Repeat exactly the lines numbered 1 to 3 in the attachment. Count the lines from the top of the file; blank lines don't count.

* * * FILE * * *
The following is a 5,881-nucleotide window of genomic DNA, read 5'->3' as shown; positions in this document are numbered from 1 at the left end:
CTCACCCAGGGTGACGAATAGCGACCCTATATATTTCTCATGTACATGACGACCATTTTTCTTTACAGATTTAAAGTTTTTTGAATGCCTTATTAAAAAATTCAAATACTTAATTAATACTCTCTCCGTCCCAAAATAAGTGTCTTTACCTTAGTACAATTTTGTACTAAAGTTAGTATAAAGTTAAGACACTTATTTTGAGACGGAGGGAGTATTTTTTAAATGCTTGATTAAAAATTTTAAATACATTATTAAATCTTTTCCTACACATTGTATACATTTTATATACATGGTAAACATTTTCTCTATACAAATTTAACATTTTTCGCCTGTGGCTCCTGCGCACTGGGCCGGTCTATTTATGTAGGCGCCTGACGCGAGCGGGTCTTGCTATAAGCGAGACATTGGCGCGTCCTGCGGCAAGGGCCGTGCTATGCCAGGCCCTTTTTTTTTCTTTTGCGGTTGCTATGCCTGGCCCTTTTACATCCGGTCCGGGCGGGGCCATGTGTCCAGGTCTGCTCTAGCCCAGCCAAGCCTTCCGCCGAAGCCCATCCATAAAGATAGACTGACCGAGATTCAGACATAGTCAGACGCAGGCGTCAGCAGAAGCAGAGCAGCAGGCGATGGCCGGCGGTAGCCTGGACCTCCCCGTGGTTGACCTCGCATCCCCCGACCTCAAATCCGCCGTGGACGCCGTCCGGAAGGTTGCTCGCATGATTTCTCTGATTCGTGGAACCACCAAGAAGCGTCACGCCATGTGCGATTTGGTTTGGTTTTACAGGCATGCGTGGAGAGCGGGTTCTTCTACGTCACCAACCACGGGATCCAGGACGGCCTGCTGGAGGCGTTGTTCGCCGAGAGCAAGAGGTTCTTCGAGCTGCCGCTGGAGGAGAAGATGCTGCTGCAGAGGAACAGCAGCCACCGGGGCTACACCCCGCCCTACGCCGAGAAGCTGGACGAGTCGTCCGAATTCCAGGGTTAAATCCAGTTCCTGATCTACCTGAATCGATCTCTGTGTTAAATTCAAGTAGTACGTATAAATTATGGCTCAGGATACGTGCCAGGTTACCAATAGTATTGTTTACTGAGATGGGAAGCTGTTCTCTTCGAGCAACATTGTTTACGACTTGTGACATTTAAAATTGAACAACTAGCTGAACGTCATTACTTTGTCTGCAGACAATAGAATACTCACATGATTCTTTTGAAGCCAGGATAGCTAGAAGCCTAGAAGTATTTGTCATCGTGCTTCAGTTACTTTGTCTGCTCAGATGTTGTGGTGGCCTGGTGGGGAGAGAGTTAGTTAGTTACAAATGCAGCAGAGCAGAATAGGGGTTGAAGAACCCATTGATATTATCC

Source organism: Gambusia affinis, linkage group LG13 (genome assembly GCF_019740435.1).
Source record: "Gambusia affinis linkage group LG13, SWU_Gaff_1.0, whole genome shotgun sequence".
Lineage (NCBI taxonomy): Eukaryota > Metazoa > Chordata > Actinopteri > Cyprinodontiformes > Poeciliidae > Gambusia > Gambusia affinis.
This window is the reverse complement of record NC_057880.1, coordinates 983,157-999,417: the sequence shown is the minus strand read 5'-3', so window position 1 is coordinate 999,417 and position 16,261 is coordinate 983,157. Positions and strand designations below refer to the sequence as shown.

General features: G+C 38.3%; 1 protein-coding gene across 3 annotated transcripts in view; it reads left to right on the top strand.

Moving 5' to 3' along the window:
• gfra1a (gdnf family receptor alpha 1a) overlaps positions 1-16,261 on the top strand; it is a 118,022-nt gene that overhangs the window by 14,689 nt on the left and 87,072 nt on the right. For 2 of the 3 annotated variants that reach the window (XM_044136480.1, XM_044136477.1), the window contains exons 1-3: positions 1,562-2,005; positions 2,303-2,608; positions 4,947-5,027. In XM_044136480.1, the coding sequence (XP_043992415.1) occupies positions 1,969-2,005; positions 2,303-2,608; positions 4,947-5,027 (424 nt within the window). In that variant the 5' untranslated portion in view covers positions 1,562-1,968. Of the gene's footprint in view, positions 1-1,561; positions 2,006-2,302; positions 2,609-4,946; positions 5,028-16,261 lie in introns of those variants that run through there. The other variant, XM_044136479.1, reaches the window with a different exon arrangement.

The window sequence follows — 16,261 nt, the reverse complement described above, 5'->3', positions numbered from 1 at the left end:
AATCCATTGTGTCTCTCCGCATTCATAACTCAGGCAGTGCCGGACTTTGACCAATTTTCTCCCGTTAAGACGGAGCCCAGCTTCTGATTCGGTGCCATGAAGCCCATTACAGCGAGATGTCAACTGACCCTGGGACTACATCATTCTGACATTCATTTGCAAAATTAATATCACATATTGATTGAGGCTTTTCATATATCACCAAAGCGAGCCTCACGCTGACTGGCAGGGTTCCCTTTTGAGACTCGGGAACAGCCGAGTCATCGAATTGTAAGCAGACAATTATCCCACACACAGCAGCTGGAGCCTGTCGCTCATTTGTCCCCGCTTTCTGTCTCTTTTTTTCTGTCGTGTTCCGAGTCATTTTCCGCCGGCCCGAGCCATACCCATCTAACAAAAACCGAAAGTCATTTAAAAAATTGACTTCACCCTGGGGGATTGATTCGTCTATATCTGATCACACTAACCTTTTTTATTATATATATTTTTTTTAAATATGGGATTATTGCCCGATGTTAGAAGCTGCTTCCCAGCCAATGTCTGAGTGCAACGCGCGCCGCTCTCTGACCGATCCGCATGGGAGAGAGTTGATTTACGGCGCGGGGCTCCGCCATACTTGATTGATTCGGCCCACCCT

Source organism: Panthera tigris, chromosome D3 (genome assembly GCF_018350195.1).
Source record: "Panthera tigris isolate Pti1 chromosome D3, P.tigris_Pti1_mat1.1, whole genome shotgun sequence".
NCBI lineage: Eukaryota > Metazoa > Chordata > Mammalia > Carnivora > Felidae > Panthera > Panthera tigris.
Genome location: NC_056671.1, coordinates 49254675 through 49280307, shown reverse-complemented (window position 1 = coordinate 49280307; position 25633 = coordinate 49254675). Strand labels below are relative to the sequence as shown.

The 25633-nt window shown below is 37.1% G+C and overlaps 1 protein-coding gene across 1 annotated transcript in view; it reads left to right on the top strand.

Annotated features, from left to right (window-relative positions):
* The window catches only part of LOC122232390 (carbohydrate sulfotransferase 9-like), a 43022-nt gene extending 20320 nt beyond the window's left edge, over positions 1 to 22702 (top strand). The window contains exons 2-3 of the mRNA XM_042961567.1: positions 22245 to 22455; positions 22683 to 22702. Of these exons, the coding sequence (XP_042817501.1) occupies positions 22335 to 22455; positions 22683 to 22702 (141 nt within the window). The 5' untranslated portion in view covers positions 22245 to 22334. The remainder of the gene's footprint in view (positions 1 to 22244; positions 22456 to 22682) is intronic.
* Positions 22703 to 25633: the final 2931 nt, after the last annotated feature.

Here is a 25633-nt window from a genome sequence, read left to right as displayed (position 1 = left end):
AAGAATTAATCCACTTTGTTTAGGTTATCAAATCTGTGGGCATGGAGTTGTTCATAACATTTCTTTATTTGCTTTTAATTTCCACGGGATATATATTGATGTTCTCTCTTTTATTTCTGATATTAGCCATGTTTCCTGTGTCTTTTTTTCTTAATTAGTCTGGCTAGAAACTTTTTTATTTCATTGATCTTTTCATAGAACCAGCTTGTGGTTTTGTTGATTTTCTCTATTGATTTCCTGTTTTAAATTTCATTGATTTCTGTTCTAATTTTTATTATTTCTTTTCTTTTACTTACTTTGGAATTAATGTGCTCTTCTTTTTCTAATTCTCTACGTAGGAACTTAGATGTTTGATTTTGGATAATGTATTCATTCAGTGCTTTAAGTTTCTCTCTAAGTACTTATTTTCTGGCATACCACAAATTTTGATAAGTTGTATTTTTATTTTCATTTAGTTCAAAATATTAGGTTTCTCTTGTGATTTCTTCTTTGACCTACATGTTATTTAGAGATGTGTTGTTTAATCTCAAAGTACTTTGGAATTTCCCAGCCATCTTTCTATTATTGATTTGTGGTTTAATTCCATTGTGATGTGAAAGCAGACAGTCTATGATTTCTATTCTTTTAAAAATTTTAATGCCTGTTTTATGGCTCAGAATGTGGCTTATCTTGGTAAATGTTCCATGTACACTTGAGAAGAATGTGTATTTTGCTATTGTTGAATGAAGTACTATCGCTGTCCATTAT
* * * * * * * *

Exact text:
The following is a 5,881-nucleotide window of genomic DNA, read 5'->3' as shown; positions in this document are numbered from 1 at the left end:
CTCACCCAGGGTGACGAATAGCGACCCTATATATTTCTCATGTACATGACGACCATTTTTCTTTACAGATTTAAAGTTTTTTGAATGCCTTATTAAAAAATTCAAATACTTAATTAATACTCTCTCCGTCCCAAAATAAGTGTCTTTACCTTAGTACAATTTTGTACTAAAGTTAGTATAAAGTTAAGACACTTATTTTGAGACGGAGGGAGTATTTTTTAAATGCTTGATTAAAAATTTTAAATACATTATTAAATCTTTTCCTACACATTGTATACATTTTATATACATGGTAAACATTTTCTCTATACAAATTTAACATTTTTCGCCTGTGGCTCCTGCGCACTGGGCCGGTCTATTTATGTAGGCGCCTGACGCGAGCGGGTCTTGCTATAAGCGAGACATTGGCGCGTCCTGCGGCAAGGGCCGTGCTATGCCAGGCCCTTTTTTTTTCTTTTGCGGTTGCTATGCCTGGCCCTTTTACATCCGGTCCGGGCGGGGCCATGTGTCCAGGTCTGCTCTAGCCCAGCCAAGCCTTCCGCCGAAGCCCATCCATAAAGATAGACTGACCGAGATTCAGACATAGTCAGACGCAGGCGTCAGCAGAAGCAGAGCAGCAGGCGATGGCCGGCGGTAGCCTGGACCTCCCCGTGGTTGACCTCGCATCCCCCGACCTCAAATCCGCCGTGGACGCCGTCCGGAAGGTTGCTCGCATGATTTCTCTGATTCGTGGAACCACCAAGAAGCGTCACGCCATGTGCGATTTGGTTTGGTTTTACAGGCATGCGTGGAGAGCGGGTTCTTCTACGTCACCAACCACGGGATCCAGGACGGCCTGCTGGAGGCGTTGTTCGCCGAGAGCAAGAGGTTCTTCGAGCTGCCGCTGGAGGAGAAGATGCTGCTGCAGAGGAACAGCAGCCACCGGGGCTACACCCCGCCCTACGCCGAGAAGCTGGACGAGTCGTCCGAATTCCAGGGTTAAATCCAGTTCCTGATCTACCTGAATCGATCTCTGTGTTAAATTCAAGTAGTACGTATAAATTATGGCTCAGGATACGTGCCAGGTTACCAATAGTATTGTTTACTGAGATGGGAAGCTGTTCTCTTCGAGCAACATTGTTTACGACTTGTGACATTTAAAATTGAACAACTAGCTGAACGTCATTACTTTGTCTGCAGACAATAGAATACTCACATGATTCTTTTGAAGCCAGGATAGCTAGAAGCCTAGAAGTATTTGTCATCGTGCTTCAGTTACTTTGTCTGCTCAGATGTTGTGGTGGCCTGGTGGGGAGAGAGTTAGTTAGTTACAAATGCAGCAGAGCAGAATAGGGGTTGAAGAACCCATTGATATTATCC

Source organism: Gambusia affinis, linkage group LG13 (genome assembly GCF_019740435.1).